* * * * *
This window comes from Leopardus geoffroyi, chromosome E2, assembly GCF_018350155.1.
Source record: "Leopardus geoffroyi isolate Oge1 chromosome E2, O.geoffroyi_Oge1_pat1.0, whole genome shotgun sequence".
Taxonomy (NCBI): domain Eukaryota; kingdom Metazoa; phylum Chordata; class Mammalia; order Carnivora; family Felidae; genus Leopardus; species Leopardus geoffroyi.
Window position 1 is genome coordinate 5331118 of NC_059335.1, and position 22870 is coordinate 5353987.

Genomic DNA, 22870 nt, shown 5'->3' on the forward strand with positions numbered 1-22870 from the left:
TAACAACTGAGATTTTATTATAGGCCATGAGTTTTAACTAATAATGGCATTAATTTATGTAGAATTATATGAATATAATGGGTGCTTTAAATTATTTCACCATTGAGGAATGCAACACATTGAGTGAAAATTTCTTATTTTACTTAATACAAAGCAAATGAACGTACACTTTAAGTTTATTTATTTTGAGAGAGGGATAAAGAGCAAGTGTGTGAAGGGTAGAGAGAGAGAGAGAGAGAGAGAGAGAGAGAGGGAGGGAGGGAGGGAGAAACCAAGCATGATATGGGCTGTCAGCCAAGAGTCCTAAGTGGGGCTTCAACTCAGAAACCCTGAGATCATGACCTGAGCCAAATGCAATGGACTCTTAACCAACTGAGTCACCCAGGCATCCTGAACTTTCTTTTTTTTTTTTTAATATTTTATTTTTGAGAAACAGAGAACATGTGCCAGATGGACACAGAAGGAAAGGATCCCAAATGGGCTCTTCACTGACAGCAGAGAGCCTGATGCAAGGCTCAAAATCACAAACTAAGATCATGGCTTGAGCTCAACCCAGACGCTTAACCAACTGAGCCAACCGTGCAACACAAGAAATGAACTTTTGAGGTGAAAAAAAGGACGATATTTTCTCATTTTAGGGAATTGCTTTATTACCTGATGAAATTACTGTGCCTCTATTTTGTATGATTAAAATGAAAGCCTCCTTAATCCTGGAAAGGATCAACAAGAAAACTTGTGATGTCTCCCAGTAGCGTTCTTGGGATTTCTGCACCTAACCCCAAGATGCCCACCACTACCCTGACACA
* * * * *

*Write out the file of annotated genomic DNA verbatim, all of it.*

This window comes from Leopardus geoffroyi, chromosome E2, assembly GCF_018350155.1.
Source record: "Leopardus geoffroyi isolate Oge1 chromosome E2, O.geoffroyi_Oge1_pat1.0, whole genome shotgun sequence".
Taxonomy (NCBI): domain Eukaryota; kingdom Metazoa; phylum Chordata; class Mammalia; order Carnivora; family Felidae; genus Leopardus; species Leopardus geoffroyi.
Window position 1 is genome coordinate 5331118 of NC_059335.1, and position 22870 is coordinate 5353987.

Genomic DNA, 22870 nt, shown 5'->3' on the forward strand with positions numbered 1-22870 from the left:
TAACAACTGAGATTTTATTATAGGCCATGAGTTTTAACTAATAATGGCATTAATTTATGTAGAATTATATGAATATAATGGGTGCTTTAAATTATTTCACCATTGAGGAATGCAACACATTGAGTGAAAATTTCTTATTTTACTTAATACAAAGCAAATGAACGTACACTTTAAGTTTATTTATTTTGAGAGAGGGATAAAGAGCAAGTGTGTGAAGGGTAGAGAGAGAGAGAGAGAGAGAGAGAGAGAGAGGGAGGGAGGGAGGGAGAAACCAAGCATGATATGGGCTGTCAGCCAAGAGTCCTAAGTGGGGCTTCAACTCAGAAACCCTGAGATCATGACCTGAGCCAAATGCAATGGACTCTTAACCAACTGAGTCACCCAGGCATCCTGAACTTTCTTTTTTTTTTTTTAATATTTTATTTTTGAGAAACAGAGAACATGTGCCAGATGGACACAGAAGGAAAGGATCCCAAATGGGCTCTTCACTGACAGCAGAGAGCCTGATGCAAGGCTCAAAATCACAAACTAAGATCATGGCTTGAGCTCAACCCAGACGCTTAACCAACTGAGCCAACCGTGCAACACAAGAAATGAACTTTTGAGGTGAAAAAAAGGACGATATTTTCTCATTTTAGGGAATTGCTTTATTACCTGATGAAATTACTGTGCCTCTATTTTGTATGATTAAAATGAAAGCCTCCTTAATCCTGGAAAGGATCAACAAGAAAACTTGTGATGTCTCCCAGTAGCGTTCTTGGGATTTCTGCACCTAACCCCAAGATGCCCACCACTACCCTGACACA